mkdir: created directory 'dir_1/dir_2/dir_3'

LS Command

ls is the list command in Linux, and it shows full list of files or contents of a directory. Just type ls and press the Enter key. The entire contents of the directory will be shown.

$ ls

Use the -l switch to show the list of files of the current directory in a long list format.

$ ls -l

In Linux, hidden files start with a . (dot) symbol and are invisible to the regular directory. The -a switch will list the entire contents of the current directory including the hidden files.

$ ls -la

Sometimes you may want to get the details of a directory rather than its content. To get the details of a directory, use -d option. For example, if you use ls -l /home, it will display all the files under /home directory. But if you want to display the information about the /home directory then use -ld option as shown below.

$ ls -ld /etc
drwxr-xr-x 162 root root 12288 Jun 18 09:42 /etc

TOUCH Command

Touch is a Linux command that’s used to quickly create a text file.

To simply create a blank file with the touch command, use the following syntax.

$$ touch a.txt
// Creates a file by the name a.txt
$ touch a.txt b.txt c.txt
// Creates multiple files
$ touch {A..Z}.txt
// Creates files with names from A.txt to Z.txt

You can also use touch to modify the access and modification timestamps of files.

If you want to update the access time of an existing file to the current time without creating it, use the -c switch. If the file exists, touch will update the access time, otherwise it will do nothing.

$ touch -c a.txt

To change the access time of a file use the -a switch with touch command.

$ touch -a a.txt

To change the modification time of a file use the -m switch with touch command.

$ touch -m a.txt

To change both the access and modification times use the -a and -m switches together.

$ touch -am a.txt

To change the access and modification time to a specific datetime, use the -t switch and specify the datetime in the format [[CC]YY]MMDDhhmm[.ss].

$ touch -c -t 1806181015 a.txt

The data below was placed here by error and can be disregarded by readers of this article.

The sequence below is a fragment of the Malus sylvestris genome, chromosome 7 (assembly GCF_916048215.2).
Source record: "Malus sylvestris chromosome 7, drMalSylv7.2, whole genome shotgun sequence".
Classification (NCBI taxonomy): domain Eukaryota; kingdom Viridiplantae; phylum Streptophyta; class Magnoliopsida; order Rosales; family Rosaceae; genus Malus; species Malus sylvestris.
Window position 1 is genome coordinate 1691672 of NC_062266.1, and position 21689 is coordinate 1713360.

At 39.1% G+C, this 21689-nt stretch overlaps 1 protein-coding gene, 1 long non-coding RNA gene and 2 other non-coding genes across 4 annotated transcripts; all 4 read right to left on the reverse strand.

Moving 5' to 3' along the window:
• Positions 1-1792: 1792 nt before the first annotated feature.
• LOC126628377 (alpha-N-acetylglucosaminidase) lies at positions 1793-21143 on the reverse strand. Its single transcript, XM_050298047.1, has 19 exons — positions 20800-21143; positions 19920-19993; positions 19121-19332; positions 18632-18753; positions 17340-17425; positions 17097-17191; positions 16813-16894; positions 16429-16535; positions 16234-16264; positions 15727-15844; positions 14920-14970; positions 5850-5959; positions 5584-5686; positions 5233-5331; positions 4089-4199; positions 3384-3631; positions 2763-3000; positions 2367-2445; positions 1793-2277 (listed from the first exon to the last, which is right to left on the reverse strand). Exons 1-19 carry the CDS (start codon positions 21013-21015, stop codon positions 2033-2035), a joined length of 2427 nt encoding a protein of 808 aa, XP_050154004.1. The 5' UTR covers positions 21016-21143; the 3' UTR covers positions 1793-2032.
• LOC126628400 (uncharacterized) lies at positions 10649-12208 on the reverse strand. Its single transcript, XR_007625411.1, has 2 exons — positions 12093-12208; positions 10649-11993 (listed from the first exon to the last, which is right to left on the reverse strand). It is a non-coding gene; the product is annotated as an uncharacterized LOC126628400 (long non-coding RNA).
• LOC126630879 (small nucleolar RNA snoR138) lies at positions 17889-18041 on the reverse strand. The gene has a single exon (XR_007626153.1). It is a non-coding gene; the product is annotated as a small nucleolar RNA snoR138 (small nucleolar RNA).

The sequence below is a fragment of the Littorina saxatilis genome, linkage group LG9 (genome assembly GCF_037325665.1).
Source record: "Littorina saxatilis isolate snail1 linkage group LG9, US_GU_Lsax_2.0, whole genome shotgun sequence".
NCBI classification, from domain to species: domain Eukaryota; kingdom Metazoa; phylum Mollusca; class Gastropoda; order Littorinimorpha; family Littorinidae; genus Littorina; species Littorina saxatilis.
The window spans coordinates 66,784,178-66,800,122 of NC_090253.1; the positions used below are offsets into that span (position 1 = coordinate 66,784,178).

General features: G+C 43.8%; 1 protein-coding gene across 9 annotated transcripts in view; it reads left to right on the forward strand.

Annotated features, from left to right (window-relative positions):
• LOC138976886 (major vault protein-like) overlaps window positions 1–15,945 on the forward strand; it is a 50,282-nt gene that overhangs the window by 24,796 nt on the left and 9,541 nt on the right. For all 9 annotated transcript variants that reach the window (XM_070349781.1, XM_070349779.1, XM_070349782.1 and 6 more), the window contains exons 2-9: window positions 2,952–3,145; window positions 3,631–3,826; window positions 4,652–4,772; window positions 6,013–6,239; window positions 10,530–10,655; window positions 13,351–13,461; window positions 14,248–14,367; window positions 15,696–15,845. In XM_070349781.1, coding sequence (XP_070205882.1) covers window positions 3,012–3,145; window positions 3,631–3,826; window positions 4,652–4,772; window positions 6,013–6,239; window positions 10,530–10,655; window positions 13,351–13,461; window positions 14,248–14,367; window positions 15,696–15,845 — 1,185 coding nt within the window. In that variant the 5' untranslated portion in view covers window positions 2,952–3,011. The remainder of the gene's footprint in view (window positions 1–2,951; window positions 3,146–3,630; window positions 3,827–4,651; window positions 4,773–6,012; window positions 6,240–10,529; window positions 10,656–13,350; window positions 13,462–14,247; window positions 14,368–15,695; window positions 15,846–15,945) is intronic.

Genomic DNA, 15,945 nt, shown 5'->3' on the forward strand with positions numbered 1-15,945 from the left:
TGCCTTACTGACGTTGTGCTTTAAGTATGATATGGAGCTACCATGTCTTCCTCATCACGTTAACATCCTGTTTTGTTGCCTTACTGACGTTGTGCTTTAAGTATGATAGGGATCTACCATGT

Once you have updated the access or modification time using touch command, verify the access/modification time with stat command.

$ stat touch.txt
File: 'touch.txt'
Size: 1838 Blocks: 24 IO Block: 4096 regular file
Device: 2fh/47d Inode: 4471138 Links: 1
Access: (0664/-rw-rw-r--) Uid: ( 1000/dwijadas) Gid: ( 1000/dwijadas)
Access: 2018-06-19 12:38:26.274344027 +0530
Modify: 2018-06-19 12:38:21.120301504 +0530
Change: 2018-06-19 12:38:21.152289411 +0530
Birth: -

LESS Command

The less command in the Linux terminal is used to view files. It’s similar to the more command, but allows navigation in both forward and backward direction. less does not need to read the entire input file before processing, so with large input file it starts faster than other text editors like vi.

To view a file using less, just pass the filename along with the less command.

$ less a.txt

You can now navigate to the file using the navigation keys. A few of them are given below:

  • [Arrows]/[Page Up]/[Page Down]/[Home]/[End]: Navigate the file.
  • [Space bar]: Next page.
  • b: Previous page.
  • ng: Jump to line number n. The default is the start of the file.
  • nG: Jump to line number n. The default is the end of the file.
  • /pattern: Search for pattern. Regular expressions can be used.
  • G: go to the end of the file
  • g: go to the start of file
  • q or ZZ: exit the less pager
  • 10j: Jump 10 lines forward.
  • 10k: Jump 10 lines backwards.
  • Ctrl+G: show the current file name along with line, byte and percentage statistics.


You might be interested to know which Linux distribution or the OS version number you are using. One of the options to find this information is to use the lsb_release command. The lsb_release command displays LSB (Linux Standard Base) information about your specific Linux distribution.

To get the LSB distribution information, use the following command.

$ lsb_release

To display the single line text distribution, use -d switch.